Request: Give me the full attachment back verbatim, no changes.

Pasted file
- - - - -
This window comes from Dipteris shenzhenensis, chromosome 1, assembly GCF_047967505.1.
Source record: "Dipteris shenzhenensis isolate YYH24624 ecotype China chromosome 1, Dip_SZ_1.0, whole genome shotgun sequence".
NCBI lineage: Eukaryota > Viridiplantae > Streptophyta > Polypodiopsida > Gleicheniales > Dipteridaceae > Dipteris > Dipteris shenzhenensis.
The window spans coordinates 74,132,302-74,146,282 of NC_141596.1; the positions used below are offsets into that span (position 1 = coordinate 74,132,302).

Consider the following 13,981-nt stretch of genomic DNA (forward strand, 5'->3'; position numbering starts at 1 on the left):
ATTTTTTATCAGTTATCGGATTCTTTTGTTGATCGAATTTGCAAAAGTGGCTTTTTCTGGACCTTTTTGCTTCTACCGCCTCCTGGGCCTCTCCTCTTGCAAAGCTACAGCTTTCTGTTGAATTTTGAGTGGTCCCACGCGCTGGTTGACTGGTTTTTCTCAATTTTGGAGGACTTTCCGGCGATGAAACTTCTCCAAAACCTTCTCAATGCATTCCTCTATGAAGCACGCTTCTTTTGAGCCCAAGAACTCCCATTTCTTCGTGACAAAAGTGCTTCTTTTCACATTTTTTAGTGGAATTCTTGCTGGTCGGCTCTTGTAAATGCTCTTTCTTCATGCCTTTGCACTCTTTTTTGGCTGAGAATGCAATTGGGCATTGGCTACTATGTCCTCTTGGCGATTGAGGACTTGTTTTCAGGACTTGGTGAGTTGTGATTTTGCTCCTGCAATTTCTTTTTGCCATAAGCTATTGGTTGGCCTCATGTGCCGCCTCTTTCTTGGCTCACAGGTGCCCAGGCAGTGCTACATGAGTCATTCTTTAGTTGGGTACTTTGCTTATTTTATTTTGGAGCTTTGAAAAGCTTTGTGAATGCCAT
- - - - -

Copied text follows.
This window comes from Dipteris shenzhenensis, chromosome 1, assembly GCF_047967505.1.
Source record: "Dipteris shenzhenensis isolate YYH24624 ecotype China chromosome 1, Dip_SZ_1.0, whole genome shotgun sequence".
NCBI lineage: Eukaryota > Viridiplantae > Streptophyta > Polypodiopsida > Gleicheniales > Dipteridaceae > Dipteris > Dipteris shenzhenensis.
The window spans coordinates 74,132,302-74,146,282 of NC_141596.1; the positions used below are offsets into that span (position 1 = coordinate 74,132,302).

Consider the following 13,981-nt stretch of genomic DNA (forward strand, 5'->3'; position numbering starts at 1 on the left):
ATTTTTTATCAGTTATCGGATTCTTTTGTTGATCGAATTTGCAAAAGTGGCTTTTTCTGGACCTTTTTGCTTCTACCGCCTCCTGGGCCTCTCCTCTTGCAAAGCTACAGCTTTCTGTTGAATTTTGAGTGGTCCCACGCGCTGGTTGACTGGTTTTTCTCAATTTTGGAGGACTTTCCGGCGATGAAACTTCTCCAAAACCTTCTCAATGCATTCCTCTATGAAGCACGCTTCTTTTGAGCCCAAGAACTCCCATTTCTTCGTGACAAAAGTGCTTCTTTTCACATTTTTTAGTGGAATTCTTGCTGGTCGGCTCTTGTAAATGCTCTTTCTTCATGCCTTTGCACTCTTTTTTGGCTGAGAATGCAATTGGGCATTGGCTACTATGTCCTCTTGGCGATTGAGGACTTGTTTTCAGGACTTGGTGAGTTGTGATTTTGCTCCTGCAATTTCTTTTTGCCATAAGCTATTGGTTGGCCTCATGTGCCGCCTCTTTCTTGGCTCACAGGTGCCCAGGCAGTGCTACATGAGTCATTCTTTAGTTGGGTACTTTGCTTATTTTATTTTGGAGCTTTGAAAAGCTTTGTGAATGCCAT